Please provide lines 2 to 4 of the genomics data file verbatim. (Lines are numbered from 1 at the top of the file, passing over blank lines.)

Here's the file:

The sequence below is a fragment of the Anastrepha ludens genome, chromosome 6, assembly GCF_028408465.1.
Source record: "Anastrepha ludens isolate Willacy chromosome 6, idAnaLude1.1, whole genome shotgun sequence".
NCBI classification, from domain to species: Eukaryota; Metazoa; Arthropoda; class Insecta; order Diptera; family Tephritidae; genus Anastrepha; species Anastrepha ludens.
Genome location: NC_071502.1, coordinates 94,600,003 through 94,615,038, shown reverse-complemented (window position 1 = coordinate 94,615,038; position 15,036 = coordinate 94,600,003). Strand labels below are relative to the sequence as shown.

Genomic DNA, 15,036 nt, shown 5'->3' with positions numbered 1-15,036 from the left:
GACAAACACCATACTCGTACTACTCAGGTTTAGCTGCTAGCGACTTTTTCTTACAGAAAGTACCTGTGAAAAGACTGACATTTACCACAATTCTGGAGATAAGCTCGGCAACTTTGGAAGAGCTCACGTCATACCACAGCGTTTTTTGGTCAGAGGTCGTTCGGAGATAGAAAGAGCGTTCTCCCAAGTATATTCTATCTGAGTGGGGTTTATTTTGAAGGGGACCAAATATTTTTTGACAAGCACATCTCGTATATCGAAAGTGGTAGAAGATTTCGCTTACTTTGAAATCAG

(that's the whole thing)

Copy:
Source record: "Anastrepha ludens isolate Willacy chromosome 6, idAnaLude1.1, whole genome shotgun sequence".
NCBI classification, from domain to species: Eukaryota; Metazoa; Arthropoda; class Insecta; order Diptera; family Tephritidae; genus Anastrepha; species Anastrepha ludens.
Genome location: NC_071502.1, coordinates 94,600,003 through 94,615,038, shown reverse-complemented (window position 1 = coordinate 94,615,038; position 15,036 = coordinate 94,600,003). Strand labels below are relative to the sequence as shown.